State of the City address: Pike looks to ‘the brighter side’ with city growth, building projects

St. George Mayor Jon Pike give the 2018 'State of the City' address to the St. George Area Chamber of Commerce at Dixie State University, St. George, Utah, Feb. 7, 2018 | Photo by Mori Kessler, St. George News

ST. GEORGE – Mayor Jon Pike highlighted the continuing growth of St. George and the many projects that bear witness to it during his fourth annual State of the City address Wednesday, touting everything from parks and trials to massive, decades-long developments as a part of the city’s looking forward to “the brighter side.”

St. George Mayor Jon Pike give the 2018 ‘State of the City’ address to the St. George Area Chamber of Commerce at Dixie State University, St. George, Utah, Feb. 7, 2018 | Photo by Mori Kessler, St. George News

Pike spoke at a St. George Area Chamber of Commerce luncheon held at Dixie State University. His address carried a sense of optimism for the city as it moves into the new year, and repeated one of the city’s mantras that there’s “more happening ahead.”

City growth

“We’re growing at a sustainable pace,” Pike said, referring to the number of building permits issued by the city during 2017.

The city issued 1,800 permits last year, which covers single-family housing, commercial and industrial projects, additions and miscellaneous structures. The total value of those permits is estimated to be $368 million.

Washington County overall gained 2,200 new jobs between December 2016 and December 2017, according to the Department of Workforce Services. The construction field created the most new jobs, with hospitality and health care following close behind.

Read more: Southern Utah mirrors state’s overall employment growth

Major construction projects of the last two years include new shopping centers, student housing and the continuing $300 million expansion of the Dixie Regional Medical Center.

“We’re on the increase, but not too much,” Pike said. “We’re at around 3 percent (growth), and that’s good. That’s sustainable.”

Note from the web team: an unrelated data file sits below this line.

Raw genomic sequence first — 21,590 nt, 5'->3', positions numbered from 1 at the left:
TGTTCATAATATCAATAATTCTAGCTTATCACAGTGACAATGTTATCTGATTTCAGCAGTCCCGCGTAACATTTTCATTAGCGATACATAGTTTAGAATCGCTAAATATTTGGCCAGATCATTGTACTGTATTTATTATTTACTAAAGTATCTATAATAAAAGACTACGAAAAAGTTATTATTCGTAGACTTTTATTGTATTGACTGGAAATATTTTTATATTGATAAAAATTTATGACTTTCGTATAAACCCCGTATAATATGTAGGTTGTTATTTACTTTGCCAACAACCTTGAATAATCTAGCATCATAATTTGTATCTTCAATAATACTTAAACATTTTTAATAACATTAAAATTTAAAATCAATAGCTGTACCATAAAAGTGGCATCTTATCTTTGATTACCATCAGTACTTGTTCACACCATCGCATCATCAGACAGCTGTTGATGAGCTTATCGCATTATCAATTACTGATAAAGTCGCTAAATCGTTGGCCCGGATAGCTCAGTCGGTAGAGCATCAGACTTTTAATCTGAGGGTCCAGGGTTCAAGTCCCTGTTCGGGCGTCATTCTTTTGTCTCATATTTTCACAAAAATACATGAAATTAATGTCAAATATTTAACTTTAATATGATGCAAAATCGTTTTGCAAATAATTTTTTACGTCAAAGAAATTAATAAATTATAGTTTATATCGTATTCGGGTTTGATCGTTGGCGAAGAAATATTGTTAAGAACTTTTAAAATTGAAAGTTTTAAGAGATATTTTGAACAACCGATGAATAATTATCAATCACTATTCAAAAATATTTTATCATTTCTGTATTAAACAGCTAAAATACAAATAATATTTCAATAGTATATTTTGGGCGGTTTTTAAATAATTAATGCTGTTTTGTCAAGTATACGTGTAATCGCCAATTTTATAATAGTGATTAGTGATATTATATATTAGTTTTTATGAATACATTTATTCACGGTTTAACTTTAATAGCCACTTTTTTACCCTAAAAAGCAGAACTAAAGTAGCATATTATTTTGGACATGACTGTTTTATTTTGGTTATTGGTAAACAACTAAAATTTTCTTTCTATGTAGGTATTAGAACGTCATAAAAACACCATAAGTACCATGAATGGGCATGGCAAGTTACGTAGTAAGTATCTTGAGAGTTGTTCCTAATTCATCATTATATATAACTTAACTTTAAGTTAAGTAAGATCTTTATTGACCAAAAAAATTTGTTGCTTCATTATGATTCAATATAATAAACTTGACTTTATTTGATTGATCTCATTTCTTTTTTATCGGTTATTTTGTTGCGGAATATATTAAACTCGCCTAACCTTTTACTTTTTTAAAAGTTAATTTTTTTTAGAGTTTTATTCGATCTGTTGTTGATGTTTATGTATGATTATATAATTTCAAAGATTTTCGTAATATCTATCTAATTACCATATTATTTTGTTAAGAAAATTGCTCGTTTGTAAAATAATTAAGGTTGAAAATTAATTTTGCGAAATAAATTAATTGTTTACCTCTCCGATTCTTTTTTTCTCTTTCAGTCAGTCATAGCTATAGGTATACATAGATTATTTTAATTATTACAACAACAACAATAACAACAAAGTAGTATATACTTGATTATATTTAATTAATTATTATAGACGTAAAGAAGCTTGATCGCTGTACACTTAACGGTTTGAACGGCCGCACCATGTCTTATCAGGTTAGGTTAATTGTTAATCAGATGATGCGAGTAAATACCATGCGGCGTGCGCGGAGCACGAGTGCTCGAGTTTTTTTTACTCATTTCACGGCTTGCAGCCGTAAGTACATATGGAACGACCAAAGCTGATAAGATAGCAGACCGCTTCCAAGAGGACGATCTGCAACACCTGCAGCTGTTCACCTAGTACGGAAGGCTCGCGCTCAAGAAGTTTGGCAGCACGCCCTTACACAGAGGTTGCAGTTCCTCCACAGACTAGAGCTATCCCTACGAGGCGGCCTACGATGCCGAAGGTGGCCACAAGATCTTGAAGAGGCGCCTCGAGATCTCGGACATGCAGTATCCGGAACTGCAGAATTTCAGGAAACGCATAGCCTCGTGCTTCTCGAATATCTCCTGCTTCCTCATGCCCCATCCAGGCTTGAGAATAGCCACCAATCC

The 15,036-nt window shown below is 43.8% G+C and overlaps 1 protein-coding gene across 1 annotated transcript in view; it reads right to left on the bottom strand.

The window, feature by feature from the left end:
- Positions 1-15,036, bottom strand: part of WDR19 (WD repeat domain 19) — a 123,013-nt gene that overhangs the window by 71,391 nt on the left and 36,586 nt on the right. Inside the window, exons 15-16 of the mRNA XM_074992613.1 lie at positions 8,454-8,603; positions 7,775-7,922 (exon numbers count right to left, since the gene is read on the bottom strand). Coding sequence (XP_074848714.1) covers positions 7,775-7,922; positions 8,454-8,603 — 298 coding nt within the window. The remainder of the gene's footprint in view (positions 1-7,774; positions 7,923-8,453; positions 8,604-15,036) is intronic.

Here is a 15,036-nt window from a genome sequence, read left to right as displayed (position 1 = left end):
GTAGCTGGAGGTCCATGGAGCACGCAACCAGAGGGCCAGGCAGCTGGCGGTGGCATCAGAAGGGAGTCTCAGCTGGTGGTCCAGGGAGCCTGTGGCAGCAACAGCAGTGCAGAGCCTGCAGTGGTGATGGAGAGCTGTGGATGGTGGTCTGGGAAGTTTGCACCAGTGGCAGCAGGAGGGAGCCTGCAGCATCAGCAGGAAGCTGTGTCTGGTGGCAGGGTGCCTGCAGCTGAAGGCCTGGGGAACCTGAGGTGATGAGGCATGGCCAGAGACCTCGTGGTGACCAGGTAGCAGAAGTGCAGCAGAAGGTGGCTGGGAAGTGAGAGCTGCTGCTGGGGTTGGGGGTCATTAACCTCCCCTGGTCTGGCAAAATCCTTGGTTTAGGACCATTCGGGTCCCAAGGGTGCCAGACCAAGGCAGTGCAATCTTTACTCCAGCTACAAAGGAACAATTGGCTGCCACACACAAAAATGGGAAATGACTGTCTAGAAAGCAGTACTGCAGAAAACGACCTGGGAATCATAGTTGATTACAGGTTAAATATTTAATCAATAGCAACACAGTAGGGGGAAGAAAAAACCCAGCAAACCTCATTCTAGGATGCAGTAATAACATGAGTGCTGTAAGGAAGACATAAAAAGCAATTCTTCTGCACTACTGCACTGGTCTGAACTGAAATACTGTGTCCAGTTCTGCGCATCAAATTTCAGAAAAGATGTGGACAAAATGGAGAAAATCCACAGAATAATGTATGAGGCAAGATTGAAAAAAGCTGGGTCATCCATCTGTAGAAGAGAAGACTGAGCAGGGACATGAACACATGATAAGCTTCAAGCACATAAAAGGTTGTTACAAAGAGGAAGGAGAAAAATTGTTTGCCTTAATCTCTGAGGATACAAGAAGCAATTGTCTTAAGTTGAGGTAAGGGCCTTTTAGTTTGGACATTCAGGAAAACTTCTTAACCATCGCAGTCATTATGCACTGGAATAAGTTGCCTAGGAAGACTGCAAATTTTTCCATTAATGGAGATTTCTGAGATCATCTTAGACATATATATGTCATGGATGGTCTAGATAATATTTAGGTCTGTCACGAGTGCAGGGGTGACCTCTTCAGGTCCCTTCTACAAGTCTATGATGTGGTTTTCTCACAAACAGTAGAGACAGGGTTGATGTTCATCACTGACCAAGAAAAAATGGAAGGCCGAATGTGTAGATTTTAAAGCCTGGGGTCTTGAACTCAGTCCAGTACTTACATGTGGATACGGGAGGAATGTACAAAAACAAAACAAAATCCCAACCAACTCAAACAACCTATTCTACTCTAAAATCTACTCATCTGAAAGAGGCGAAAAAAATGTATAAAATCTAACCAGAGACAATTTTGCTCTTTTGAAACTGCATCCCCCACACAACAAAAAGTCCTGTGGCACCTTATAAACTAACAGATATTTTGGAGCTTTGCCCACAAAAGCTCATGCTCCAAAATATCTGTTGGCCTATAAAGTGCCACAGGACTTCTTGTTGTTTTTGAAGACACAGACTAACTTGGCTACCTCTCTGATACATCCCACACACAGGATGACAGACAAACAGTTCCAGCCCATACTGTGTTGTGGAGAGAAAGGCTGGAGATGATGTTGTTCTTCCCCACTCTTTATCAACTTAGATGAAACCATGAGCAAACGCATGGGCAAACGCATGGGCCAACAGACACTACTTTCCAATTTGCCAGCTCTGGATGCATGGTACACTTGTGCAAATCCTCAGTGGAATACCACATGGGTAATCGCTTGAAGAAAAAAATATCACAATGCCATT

Building projects aplenty

Architectural rendering of exterior of Dixie State University’s new Human Performance Center, St. George, Utah, for which ground was broken Oct. 25, 2017 | Image courtesy of Dixie State University, St. George News

Among the projects carried into 2018 are related to Dixie State University. A student housing complex on Tabernacle Street called “605 Place,” as well as the $55 million Human Performance Center and 5,000-seat structure on the east side of Legend Solar Stadium as a part of the ongoing projects this year.

Read more: Dixie State breaks ground on new Human Performance Center

“The Vintage,” another student-housing complex on Tabernacle Street that took shape last year, has been completed and has begun to house students, Pike said.

Work on Dixie Regional will start to wind down as the project approaches completion near the end of the year, with new and expanded facilities receiving a grand opening around November or so, Pike said.

Other construction projects include housing and mixed-used developments that the mayor said would help with the city’s housing needs. For the last two years, multi-family housing has been beneath 1 percent vacancy in the city, lending to a housing crunch and increasing rental costs.

While some of these project are advertised a having high-end apartments with rents to match, Pike said the incoming rental units would help the market catch up with the demand.

A rendering of the mixed-use “City View” development proposed for downtown St. George at Main Street and St. George Boulevard | Image courtesy of PEG Development, St. George News

“We know we need rental properties,” Pike said. “The market will be catching up.”

Mixed use projects include City View, which recently broke ground in the heart of downtown St. George, as well the nearby Joule Plaza project that could break ground his year. They both sport a mix of retail space on the bottom level and apartment on the upper floors.

Read more: $40 million ‘City View’ project breaks ground in heart of St. George

The downtown projects are being promoted as supporting a lifestyle that will allow residents to live, work and play in the heart of the city.

Other incoming apartment complexes Pike spoke of include the Legacy Ridge complex being built on the eastern side of Foremaster Ridge, as well as the Grayhawk complex being built next to the Virgin River near the Smith’s Marketplace off Mall Drive.

“Some of this will be coming online this year, some in the year after that,” Pike said.

Desert Color project

Desert Color will be a 3,350-acre master-planned community east of Interstate 15 along Southern Parkway, St. George, Utah | Photo courtesy of Desert Color partners, St. George News

“It’s just a little 3,600-acre development. Nothing to see here,” Pike joked as he spoke of the massive project of about 10,000 new residences.